Electric Cars - How Green Are They ?
by David Whitehead. BA(Mod. Nat.Sc.)TCD, FIMMM, C.Eng.
Electric cars have to be charged using electricity purchased from the state generating monopoly ( the ESB) which generates about 90% of the electricity sold annually from burning fossil fuels ( See SEAI website).
The efficiency of the Irish fossil fuel plants is published by SEAI every year along with the CO2 intensity is about 42%, as a lot of plants are Combined Cyle Gas Turbines, which will do 55% efficiency.
A diesel engine converts fuel to motive power at the rate of 3.3 kilowatt hours( kWh) per litre but a thermal power plant converts only at the rate of 3.0 kwh per litre or 90% of the efficiency of the diesel engine. Transmission and transformation losses amount to of about 5% of the electricity generated and the efficiency of a battery charge/discharge system is reckoned at 84% . An electric motor converts electricity to motive power at 90% efficiency. Thus the overall energy efficiency of the electric car in this system is around 67.6%.
Consequently in order to generate the same motive power the electrical generating system has to burn more fuel than the diesel engine - ie 1.48 litres per 3.3 kWh. In Ireland this results in the emission of close to 50% MORE CO2 than would be emitted by burning the equivalent amount of fuel in a diesel automobile.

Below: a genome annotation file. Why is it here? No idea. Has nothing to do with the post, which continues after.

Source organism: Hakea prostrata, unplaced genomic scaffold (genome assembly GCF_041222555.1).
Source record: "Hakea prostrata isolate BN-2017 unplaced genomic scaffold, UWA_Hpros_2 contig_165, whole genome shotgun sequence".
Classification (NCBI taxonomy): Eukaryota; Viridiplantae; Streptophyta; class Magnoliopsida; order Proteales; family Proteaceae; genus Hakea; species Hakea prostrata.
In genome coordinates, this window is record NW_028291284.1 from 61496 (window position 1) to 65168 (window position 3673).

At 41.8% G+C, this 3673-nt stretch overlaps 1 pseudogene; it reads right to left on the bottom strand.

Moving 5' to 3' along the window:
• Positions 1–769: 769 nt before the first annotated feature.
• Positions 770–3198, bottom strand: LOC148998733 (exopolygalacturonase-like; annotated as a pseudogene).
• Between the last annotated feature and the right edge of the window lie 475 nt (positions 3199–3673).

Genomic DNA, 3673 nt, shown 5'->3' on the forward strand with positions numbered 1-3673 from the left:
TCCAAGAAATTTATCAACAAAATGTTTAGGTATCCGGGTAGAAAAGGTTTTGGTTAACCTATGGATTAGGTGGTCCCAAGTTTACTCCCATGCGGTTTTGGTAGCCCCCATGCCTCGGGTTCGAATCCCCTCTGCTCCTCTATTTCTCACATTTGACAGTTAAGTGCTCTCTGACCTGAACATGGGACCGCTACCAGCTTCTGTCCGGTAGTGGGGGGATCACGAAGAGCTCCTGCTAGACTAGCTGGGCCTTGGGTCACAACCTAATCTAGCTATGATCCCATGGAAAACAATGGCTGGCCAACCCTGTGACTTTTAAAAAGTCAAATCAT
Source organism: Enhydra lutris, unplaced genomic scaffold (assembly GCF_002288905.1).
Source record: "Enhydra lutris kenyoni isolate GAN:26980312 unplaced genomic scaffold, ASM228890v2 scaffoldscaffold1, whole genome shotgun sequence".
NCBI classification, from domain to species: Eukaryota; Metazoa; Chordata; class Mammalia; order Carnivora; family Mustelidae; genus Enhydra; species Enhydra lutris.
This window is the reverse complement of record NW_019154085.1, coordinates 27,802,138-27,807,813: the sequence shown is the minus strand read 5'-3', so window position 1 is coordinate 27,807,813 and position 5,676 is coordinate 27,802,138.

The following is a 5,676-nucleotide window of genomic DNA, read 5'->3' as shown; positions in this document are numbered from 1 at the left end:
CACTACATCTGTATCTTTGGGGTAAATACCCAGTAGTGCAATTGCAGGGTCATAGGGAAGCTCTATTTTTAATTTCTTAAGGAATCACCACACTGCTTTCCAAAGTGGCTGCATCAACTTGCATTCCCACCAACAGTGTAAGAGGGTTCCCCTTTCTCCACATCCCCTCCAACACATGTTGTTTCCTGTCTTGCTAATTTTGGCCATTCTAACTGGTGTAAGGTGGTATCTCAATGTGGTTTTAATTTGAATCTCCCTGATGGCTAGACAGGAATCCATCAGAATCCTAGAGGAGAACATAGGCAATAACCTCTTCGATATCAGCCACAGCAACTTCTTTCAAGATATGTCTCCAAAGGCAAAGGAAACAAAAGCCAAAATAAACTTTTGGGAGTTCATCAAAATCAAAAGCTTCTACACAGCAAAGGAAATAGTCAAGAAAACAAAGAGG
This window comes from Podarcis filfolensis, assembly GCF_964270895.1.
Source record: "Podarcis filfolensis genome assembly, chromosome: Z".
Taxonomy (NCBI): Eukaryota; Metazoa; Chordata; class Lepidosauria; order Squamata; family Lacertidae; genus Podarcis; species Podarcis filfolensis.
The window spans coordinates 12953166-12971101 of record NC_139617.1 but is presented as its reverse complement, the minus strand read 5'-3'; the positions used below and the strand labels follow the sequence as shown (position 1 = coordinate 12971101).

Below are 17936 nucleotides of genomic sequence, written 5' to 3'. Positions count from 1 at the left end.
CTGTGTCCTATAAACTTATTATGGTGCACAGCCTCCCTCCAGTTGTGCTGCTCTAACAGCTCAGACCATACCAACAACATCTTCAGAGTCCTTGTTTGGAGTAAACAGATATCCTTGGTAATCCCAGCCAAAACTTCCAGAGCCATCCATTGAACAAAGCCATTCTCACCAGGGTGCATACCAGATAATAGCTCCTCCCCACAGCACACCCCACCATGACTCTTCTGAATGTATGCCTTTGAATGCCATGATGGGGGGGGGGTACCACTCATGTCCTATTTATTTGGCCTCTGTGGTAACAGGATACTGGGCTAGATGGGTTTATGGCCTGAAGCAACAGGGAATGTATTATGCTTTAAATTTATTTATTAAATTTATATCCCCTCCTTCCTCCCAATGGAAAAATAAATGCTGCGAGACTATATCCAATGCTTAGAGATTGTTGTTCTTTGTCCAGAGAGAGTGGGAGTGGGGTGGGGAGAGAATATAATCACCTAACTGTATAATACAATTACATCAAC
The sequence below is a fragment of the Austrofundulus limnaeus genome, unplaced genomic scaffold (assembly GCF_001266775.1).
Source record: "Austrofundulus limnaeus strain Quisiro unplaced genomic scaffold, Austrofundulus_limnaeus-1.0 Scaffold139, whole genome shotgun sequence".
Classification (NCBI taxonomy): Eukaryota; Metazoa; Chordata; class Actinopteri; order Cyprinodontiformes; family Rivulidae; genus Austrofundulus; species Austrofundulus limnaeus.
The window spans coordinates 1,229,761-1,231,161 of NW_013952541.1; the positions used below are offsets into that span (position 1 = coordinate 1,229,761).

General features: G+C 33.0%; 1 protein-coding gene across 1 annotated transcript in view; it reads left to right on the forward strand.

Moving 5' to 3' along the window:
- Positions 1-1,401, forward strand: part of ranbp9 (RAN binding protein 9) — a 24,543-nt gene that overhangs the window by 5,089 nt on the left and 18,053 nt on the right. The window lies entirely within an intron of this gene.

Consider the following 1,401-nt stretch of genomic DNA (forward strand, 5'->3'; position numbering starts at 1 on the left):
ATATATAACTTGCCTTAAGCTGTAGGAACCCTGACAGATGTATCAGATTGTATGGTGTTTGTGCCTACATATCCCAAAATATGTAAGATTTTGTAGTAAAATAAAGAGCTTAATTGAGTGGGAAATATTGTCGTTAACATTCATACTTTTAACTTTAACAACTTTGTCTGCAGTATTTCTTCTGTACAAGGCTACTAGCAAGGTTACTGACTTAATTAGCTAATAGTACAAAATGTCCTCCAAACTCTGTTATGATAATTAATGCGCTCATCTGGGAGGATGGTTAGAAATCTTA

For the scheme to be even CO2 neutral every electric car which was brought into service would have to have a shaft horsepower substantially less than a diesel powered car AND one diesel car would have to be simultaneously be removed from service. If both of these conditions are not fulfilled the total CO2 emissions simply increase.
The benefit to the owner of an electric car is that he/she has their road tax subsidised by by the owners of fossil fuel powered cars. It is just like the users of fossil fuel generated electricity subsidising the owners of wind turbines. Quite apart from that the reticulation of charging points that will be paid for by all road users/taxpayers whether or not they make use of it.
“the policy agenda on climate change has been driven recently more by ideology and target-setting rather than being informed by a rational assessment of what is possible and what is in Ireland’s interest, given the costs and benefits involved”